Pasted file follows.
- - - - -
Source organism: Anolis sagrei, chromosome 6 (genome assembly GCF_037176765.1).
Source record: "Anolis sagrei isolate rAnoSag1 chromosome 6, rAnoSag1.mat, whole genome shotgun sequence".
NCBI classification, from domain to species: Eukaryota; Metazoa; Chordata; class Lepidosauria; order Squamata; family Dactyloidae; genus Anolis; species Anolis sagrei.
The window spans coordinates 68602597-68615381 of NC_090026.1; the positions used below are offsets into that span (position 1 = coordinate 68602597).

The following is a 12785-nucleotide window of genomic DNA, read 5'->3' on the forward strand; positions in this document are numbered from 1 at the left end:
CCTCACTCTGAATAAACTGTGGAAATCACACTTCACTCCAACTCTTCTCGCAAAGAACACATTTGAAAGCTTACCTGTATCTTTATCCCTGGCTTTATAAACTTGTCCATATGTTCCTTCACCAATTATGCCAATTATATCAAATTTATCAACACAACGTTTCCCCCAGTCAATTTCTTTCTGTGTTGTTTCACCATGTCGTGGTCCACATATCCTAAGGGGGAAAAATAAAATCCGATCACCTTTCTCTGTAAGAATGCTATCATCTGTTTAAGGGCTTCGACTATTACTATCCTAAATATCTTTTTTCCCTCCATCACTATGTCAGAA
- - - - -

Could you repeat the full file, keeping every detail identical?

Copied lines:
Source organism: Anolis sagrei, chromosome 6 (genome assembly GCF_037176765.1).
Source record: "Anolis sagrei isolate rAnoSag1 chromosome 6, rAnoSag1.mat, whole genome shotgun sequence".
NCBI classification, from domain to species: Eukaryota; Metazoa; Chordata; class Lepidosauria; order Squamata; family Dactyloidae; genus Anolis; species Anolis sagrei.
The window spans coordinates 68602597-68615381 of NC_090026.1; the positions used below are offsets into that span (position 1 = coordinate 68602597).

The following is a 12785-nucleotide window of genomic DNA, read 5'->3' on the forward strand; positions in this document are numbered from 1 at the left end:
CCTCACTCTGAATAAACTGTGGAAATCACACTTCACTCCAACTCTTCTCGCAAAGAACACATTTGAAAGCTTACCTGTATCTTTATCCCTGGCTTTATAAACTTGTCCATATGTTCCTTCACCAATTATGCCAATTATATCAAATTTATCAACACAACGTTTCCCCCAGTCAATTTCTTTCTGTGTTGTTTCACCATGTCGTGGTCCACATATCCTAAGGGGGAAAAATAAAATCCGATCACCTTTCTCTGTAAGAATGCTATCATCTGTTTAAGGGCTTCGACTATTACTATCCTAAATATCTTTTTTCCCTCCATCACTATGTCAGAA